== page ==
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This answer may be longer than you expected, but there's a bit to unpack here. The translation actually goes the other way. "Facilis descensus Averno" is from line 126 of book 6 of the Aeneid. Either Latin phrase would be an OK (but not ideal) translation back of the English, but "Averno" would be slightly unusual for "path to hell" absent the context of ...


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"Per aspera ad abyssum et per abyssos ad caelum" Is this correct or will I make a fool out of myself? Yes, that's correct. You might also like Per aspera ad abyssum, ad astra per abyssum. Since your sentence is Dante's journey, I leave this grand verse here: "E quindi uscimmo a riveder le stelle" (Inferno XXXIV, 139) “and thence we came forth ...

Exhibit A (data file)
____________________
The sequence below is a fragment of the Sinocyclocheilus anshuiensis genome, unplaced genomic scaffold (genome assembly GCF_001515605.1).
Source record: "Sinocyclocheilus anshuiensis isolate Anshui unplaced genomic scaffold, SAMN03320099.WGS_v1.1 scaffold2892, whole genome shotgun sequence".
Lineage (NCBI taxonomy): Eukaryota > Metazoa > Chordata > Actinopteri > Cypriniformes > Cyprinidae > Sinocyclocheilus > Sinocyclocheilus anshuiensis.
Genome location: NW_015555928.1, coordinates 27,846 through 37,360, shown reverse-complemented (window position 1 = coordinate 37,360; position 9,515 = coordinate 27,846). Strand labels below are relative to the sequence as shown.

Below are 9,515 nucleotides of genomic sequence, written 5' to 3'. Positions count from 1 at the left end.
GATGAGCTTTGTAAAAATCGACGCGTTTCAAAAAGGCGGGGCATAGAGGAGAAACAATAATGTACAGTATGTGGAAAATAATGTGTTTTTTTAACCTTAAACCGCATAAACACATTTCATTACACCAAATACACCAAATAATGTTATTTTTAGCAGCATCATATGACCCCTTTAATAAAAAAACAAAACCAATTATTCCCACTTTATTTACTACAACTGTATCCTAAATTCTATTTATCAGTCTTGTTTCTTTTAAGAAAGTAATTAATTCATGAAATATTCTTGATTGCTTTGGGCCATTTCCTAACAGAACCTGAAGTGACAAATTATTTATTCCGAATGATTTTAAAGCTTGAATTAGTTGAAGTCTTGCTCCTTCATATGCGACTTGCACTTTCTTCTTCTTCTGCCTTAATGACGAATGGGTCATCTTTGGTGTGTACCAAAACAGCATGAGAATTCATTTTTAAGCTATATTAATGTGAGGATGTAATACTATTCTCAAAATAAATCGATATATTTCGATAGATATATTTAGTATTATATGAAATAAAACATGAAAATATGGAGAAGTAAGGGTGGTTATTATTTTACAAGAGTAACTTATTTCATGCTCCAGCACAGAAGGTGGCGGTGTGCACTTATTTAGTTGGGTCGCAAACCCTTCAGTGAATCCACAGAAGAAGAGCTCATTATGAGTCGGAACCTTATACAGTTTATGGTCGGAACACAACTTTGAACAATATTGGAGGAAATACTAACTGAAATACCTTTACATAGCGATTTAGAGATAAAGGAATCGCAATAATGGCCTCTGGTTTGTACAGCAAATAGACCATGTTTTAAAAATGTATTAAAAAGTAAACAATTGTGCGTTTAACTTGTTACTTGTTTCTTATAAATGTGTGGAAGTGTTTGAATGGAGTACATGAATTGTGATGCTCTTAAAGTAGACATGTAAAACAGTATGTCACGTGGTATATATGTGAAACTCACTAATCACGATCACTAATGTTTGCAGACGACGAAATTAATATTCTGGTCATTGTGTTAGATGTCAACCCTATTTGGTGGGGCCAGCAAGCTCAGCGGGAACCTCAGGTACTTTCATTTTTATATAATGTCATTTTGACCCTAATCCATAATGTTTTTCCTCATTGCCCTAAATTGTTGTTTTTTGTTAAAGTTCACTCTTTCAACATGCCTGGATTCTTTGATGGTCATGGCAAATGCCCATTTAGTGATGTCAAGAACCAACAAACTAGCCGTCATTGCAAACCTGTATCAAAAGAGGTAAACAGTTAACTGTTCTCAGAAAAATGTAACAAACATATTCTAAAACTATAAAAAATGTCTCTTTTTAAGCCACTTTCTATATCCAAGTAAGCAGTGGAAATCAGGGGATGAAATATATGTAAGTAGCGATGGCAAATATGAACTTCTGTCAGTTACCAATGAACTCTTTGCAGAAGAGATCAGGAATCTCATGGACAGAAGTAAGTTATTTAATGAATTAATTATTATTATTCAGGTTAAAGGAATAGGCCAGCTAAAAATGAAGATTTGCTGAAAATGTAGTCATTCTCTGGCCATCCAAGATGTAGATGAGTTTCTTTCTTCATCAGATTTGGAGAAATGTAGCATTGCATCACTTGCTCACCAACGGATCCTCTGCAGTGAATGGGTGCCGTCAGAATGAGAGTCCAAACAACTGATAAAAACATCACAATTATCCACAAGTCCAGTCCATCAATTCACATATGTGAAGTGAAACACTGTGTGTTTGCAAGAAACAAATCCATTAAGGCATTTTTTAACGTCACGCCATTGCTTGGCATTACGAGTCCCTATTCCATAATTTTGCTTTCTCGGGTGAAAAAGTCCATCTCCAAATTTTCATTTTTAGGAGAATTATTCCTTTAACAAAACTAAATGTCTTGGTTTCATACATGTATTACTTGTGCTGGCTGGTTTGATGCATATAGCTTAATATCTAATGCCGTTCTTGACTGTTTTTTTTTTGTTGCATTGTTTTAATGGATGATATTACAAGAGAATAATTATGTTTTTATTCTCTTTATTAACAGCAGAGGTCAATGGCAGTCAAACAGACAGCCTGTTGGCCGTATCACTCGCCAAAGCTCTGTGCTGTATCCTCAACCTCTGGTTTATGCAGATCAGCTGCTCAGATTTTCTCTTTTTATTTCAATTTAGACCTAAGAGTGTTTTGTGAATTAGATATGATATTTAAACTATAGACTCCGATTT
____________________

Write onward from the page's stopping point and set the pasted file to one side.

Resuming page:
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As Latin lacks articles, when translating into English, one supplies them (or not) as appropriate to the meaning. The cultural context only matters if it casts light on the meaning. Assuming it is clear without cultual context (but just by reading Seneca) that Seneca did not mean that each person is helped to be good by a god who may be different from ...


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